Al Qaeda’s other commanders were killed in Iran, reports the New York Times

Al Qaeda’s second-in-command, accused of helping to mastermind the bombings of two US embassies in Africa in 1998, was killed in Iran in August by Israeli agents acting on behalf of the United States, the New York Times reported on Friday. intelligence officers.

Abdullah Ahmed Abdullah, who resigned from nom de guerre Abu Muhammad al-Masri, was shot dead by two men on a motorcycle on the streets of Tehran on August 7, the Times reported.

The killing of Masri, who was seen as a likely successor to al-Qaeda’s current leader, Ayman al-Zawahiri, has been kept secret until now, the newspaper said.

It was unclear what, if any, role the United States had in killing the Egyptian-born militant, the Times said. The US authorities had been tracking down Masri and other al-Qaeda agents in Iran for several years, it said.

Al Qaeda has not announced its death, Iranian officials have covered it and no government has publicly claimed responsibility, the Times said.

Iran denied the report on Saturday, saying there were no al-Qaeda “terrorists” on its soil.

Foreign Ministry spokesman Saeed Khatibzadeh said in a statement that the United States and Israel sometimes “try to link Iran to such groups by lying and leaking false information to the media to avoid responsibility for the criminal activities of this group and other terrorist groups in the region”.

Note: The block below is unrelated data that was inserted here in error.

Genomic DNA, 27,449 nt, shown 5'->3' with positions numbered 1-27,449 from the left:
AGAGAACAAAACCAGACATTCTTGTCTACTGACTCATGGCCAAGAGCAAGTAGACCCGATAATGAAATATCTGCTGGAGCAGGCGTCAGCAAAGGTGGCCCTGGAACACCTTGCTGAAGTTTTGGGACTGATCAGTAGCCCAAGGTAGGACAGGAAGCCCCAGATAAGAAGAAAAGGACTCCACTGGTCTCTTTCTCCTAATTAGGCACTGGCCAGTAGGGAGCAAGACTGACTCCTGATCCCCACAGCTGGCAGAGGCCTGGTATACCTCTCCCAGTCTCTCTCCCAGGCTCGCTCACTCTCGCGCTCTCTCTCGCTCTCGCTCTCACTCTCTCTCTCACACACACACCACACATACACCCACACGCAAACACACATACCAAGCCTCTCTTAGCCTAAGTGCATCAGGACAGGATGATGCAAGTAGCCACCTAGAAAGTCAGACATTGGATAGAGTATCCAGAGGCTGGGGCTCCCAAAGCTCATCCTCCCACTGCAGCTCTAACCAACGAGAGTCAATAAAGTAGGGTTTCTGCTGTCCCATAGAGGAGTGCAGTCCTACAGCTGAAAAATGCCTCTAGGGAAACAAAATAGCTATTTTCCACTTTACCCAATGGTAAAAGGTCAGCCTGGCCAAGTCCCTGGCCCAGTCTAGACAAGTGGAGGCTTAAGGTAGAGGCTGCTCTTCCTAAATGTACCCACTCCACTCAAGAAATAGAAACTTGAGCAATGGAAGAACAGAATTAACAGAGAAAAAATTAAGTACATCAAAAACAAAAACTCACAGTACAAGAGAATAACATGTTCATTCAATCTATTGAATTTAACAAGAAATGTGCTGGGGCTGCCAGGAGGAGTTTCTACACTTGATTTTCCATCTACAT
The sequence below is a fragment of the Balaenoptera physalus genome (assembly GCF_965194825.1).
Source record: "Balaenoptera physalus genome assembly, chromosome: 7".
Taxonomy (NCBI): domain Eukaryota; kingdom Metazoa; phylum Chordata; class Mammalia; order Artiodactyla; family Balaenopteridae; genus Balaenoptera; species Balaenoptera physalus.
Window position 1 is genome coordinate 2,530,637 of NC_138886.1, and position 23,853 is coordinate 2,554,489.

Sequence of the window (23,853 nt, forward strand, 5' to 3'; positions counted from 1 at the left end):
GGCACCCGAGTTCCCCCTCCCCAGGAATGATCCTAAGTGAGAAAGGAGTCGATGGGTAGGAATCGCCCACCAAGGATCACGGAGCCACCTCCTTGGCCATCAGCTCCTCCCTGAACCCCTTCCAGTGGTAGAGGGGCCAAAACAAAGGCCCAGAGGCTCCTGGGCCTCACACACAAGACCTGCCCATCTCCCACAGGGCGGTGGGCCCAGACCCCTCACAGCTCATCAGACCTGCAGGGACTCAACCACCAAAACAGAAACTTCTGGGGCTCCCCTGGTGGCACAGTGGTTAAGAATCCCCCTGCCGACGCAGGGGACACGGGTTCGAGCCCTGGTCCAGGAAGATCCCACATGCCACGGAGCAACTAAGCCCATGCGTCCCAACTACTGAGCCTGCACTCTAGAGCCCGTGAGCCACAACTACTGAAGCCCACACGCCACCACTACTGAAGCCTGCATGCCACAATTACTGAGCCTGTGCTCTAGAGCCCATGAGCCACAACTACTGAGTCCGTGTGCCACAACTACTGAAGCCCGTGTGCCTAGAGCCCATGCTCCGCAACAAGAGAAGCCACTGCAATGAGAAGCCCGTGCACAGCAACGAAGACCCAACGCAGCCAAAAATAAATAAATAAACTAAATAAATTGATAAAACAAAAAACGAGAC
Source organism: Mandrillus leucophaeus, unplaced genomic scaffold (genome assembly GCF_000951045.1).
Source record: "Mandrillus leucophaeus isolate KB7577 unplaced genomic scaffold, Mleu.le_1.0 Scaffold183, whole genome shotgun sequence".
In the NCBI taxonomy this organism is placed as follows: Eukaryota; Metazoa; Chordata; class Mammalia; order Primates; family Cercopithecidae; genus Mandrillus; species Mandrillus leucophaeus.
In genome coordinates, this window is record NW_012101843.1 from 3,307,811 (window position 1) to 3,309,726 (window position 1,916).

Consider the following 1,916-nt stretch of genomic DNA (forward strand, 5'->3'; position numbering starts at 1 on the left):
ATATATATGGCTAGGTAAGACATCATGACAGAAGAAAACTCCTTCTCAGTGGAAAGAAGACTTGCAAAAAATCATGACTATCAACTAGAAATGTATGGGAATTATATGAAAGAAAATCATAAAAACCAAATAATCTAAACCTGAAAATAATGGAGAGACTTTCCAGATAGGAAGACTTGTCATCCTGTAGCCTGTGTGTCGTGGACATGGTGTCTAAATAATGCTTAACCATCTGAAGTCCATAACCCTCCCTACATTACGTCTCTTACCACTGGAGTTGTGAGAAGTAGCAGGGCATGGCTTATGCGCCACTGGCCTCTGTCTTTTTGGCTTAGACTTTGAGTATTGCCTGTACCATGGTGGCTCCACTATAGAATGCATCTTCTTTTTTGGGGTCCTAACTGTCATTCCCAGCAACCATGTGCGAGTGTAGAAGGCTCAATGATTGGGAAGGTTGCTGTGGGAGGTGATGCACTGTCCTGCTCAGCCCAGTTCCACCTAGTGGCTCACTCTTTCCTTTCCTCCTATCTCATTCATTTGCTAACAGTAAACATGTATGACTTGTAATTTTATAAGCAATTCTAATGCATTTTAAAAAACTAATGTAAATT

The administration of US President Donald Trump’s “scary tactics against Iran has become routine,” Khatibzadeh said.

A US official, who spoke to Reuters on condition of anonymity, refused to confirm all the details of the Times’ story or to say if there was any US involvement. The White House National Security Council did not immediately respond to a request for comment.

Masri, one of al-Qaida’s founding leaders, was killed along with his daughter, the widow of former al-Qaida’s boss Osama bin Laden’s son, Hamza bin Laden, the Times reported.

Osama bin Laden orchestrated the attacks on the United States on September 11, 2001 and was killed in a US raid on Pakistan in 2011.

Shia Muslim Iran and al Qaeda, a Sunni Muslim militant organization, have long been enemies.

Masri had been in Iran’s “detention” since 2003 but had lived freely in an exclusive suburb of Tehran since 2015, the Times quoted unnamed US intelligence officials as saying.

US terrorists believe that Iran, also an American enemy, may have let him live there to carry out operations against US targets, the Times said.

The immediate impact of Masri’s death on al Qaeda’s operations was not immediately known. Although it has lost leading leaders for almost two decades since the attacks on New York and Washington, it has maintained active affiliates from the Middle East to Afghanistan to West Africa.

(REUTERS)